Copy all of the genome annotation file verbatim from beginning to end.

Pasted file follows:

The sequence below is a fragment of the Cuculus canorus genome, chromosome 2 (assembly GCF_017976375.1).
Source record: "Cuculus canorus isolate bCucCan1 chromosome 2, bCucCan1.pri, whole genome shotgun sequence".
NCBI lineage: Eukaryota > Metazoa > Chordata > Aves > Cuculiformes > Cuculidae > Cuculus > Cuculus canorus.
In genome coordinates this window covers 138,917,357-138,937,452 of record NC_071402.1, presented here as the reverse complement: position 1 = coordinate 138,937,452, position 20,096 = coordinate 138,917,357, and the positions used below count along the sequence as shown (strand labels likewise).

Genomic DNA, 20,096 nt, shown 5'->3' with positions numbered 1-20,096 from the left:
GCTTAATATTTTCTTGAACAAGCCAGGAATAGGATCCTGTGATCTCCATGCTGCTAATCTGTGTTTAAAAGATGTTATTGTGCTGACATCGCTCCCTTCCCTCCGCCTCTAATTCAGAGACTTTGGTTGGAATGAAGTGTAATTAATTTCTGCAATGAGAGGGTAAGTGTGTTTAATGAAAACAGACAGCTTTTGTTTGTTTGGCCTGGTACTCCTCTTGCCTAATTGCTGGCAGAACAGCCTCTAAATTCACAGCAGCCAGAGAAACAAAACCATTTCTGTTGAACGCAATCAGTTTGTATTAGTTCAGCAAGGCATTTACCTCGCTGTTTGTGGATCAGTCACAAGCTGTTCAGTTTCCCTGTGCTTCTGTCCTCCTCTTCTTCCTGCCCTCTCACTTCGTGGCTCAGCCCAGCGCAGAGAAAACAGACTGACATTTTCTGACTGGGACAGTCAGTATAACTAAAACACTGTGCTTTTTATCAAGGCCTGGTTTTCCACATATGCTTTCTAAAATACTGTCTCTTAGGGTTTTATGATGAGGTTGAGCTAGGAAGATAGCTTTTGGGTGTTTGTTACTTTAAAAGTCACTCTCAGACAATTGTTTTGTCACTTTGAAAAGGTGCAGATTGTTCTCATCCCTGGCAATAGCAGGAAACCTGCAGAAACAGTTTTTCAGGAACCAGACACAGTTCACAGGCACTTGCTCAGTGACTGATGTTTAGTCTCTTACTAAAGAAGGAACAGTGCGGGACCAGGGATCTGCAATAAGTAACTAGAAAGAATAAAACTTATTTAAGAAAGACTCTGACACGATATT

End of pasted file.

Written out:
The sequence below is a fragment of the Cuculus canorus genome, chromosome 2 (assembly GCF_017976375.1).
Source record: "Cuculus canorus isolate bCucCan1 chromosome 2, bCucCan1.pri, whole genome shotgun sequence".
NCBI lineage: Eukaryota > Metazoa > Chordata > Aves > Cuculiformes > Cuculidae > Cuculus > Cuculus canorus.
In genome coordinates this window covers 138,917,357-138,937,452 of record NC_071402.1, presented here as the reverse complement: position 1 = coordinate 138,937,452, position 20,096 = coordinate 138,917,357, and the positions used below count along the sequence as shown (strand labels likewise).

Genomic DNA, 20,096 nt, shown 5'->3' with positions numbered 1-20,096 from the left:
GCTTAATATTTTCTTGAACAAGCCAGGAATAGGATCCTGTGATCTCCATGCTGCTAATCTGTGTTTAAAAGATGTTATTGTGCTGACATCGCTCCCTTCCCTCCGCCTCTAATTCAGAGACTTTGGTTGGAATGAAGTGTAATTAATTTCTGCAATGAGAGGGTAAGTGTGTTTAATGAAAACAGACAGCTTTTGTTTGTTTGGCCTGGTACTCCTCTTGCCTAATTGCTGGCAGAACAGCCTCTAAATTCACAGCAGCCAGAGAAACAAAACCATTTCTGTTGAACGCAATCAGTTTGTATTAGTTCAGCAAGGCATTTACCTCGCTGTTTGTGGATCAGTCACAAGCTGTTCAGTTTCCCTGTGCTTCTGTCCTCCTCTTCTTCCTGCCCTCTCACTTCGTGGCTCAGCCCAGCGCAGAGAAAACAGACTGACATTTTCTGACTGGGACAGTCAGTATAACTAAAACACTGTGCTTTTTATCAAGGCCTGGTTTTCCACATATGCTTTCTAAAATACTGTCTCTTAGGGTTTTATGATGAGGTTGAGCTAGGAAGATAGCTTTTGGGTGTTTGTTACTTTAAAAGTCACTCTCAGACAATTGTTTTGTCACTTTGAAAAGGTGCAGATTGTTCTCATCCCTGGCAATAGCAGGAAACCTGCAGAAACAGTTTTTCAGGAACCAGACACAGTTCACAGGCACTTGCTCAGTGACTGATGTTTAGTCTCTTACTAAAGAAGGAACAGTGCGGGACCAGGGATCTGCAATAAGTAACTAGAAAGAATAAAACTTATTTAAGAAAGACTCTGACACGATATT